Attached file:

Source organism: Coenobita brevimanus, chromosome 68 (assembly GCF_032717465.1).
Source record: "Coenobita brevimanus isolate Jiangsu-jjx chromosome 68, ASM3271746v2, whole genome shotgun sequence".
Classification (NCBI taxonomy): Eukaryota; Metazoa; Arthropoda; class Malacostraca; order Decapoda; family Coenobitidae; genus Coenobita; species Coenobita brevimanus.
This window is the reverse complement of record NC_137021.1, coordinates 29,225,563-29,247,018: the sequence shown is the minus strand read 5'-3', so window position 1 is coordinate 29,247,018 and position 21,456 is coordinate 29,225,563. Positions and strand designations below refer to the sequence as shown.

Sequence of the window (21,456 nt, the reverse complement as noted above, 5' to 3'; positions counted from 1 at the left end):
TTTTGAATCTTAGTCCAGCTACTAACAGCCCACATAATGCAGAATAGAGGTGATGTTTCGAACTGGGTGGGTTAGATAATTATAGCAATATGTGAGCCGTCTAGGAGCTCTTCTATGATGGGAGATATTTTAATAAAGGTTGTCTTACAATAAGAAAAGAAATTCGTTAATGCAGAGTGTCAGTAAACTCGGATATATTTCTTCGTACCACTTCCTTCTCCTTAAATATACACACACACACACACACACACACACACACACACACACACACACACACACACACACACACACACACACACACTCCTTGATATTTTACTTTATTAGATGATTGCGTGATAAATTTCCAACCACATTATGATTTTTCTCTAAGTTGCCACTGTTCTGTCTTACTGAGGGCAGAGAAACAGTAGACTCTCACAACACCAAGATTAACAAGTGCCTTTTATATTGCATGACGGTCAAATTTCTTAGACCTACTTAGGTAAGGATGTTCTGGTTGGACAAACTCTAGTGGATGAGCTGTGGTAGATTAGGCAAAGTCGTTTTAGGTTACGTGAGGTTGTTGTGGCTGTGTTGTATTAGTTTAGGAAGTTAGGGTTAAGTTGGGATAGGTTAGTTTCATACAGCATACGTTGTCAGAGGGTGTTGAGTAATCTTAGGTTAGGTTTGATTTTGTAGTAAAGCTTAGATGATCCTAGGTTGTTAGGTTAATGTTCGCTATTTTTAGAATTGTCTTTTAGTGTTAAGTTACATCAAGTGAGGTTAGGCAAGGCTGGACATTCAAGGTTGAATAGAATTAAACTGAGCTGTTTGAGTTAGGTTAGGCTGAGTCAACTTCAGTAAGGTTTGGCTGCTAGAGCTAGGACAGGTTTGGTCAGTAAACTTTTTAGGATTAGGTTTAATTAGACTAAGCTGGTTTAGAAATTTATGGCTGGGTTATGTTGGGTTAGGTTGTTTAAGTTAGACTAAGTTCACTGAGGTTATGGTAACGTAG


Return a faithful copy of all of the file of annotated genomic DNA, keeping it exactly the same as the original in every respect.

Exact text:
Source organism: Coenobita brevimanus, chromosome 68 (assembly GCF_032717465.1).
Source record: "Coenobita brevimanus isolate Jiangsu-jjx chromosome 68, ASM3271746v2, whole genome shotgun sequence".
Classification (NCBI taxonomy): Eukaryota; Metazoa; Arthropoda; class Malacostraca; order Decapoda; family Coenobitidae; genus Coenobita; species Coenobita brevimanus.
This window is the reverse complement of record NC_137021.1, coordinates 29,225,563-29,247,018: the sequence shown is the minus strand read 5'-3', so window position 1 is coordinate 29,247,018 and position 21,456 is coordinate 29,225,563. Positions and strand designations below refer to the sequence as shown.

Sequence of the window (21,456 nt, the reverse complement as noted above, 5' to 3'; positions counted from 1 at the left end):
TTTTGAATCTTAGTCCAGCTACTAACAGCCCACATAATGCAGAATAGAGGTGATGTTTCGAACTGGGTGGGTTAGATAATTATAGCAATATGTGAGCCGTCTAGGAGCTCTTCTATGATGGGAGATATTTTAATAAAGGTTGTCTTACAATAAGAAAAGAAATTCGTTAATGCAGAGTGTCAGTAAACTCGGATATATTTCTTCGTACCACTTCCTTCTCCTTAAATATACACACACACACACACACACACACACACACACACACACACACACACACACACACACACACACACACACACACTCCTTGATATTTTACTTTATTAGATGATTGCGTGATAAATTTCCAACCACATTATGATTTTTCTCTAAGTTGCCACTGTTCTGTCTTACTGAGGGCAGAGAAACAGTAGACTCTCACAACACCAAGATTAACAAGTGCCTTTTATATTGCATGACGGTCAAATTTCTTAGACCTACTTAGGTAAGGATGTTCTGGTTGGACAAACTCTAGTGGATGAGCTGTGGTAGATTAGGCAAAGTCGTTTTAGGTTACGTGAGGTTGTTGTGGCTGTGTTGTATTAGTTTAGGAAGTTAGGGTTAAGTTGGGATAGGTTAGTTTCATACAGCATACGTTGTCAGAGGGTGTTGAGTAATCTTAGGTTAGGTTTGATTTTGTAGTAAAGCTTAGATGATCCTAGGTTGTTAGGTTAATGTTCGCTATTTTTAGAATTGTCTTTTAGTGTTAAGTTACATCAAGTGAGGTTAGGCAAGGCTGGACATTCAAGGTTGAATAGAATTAAACTGAGCTGTTTGAGTTAGGTTAGGCTGAGTCAACTTCAGTAAGGTTTGGCTGCTAGAGCTAGGACAGGTTTGGTCAGTAAACTTTTTAGGATTAGGTTTAATTAGACTAAGCTGGTTTAGAAATTTATGGCTGGGTTATGTTGGGTTAGGTTGTTTAAGTTAGACTAAGTTCACTGAGGTTATGGTAACGTAG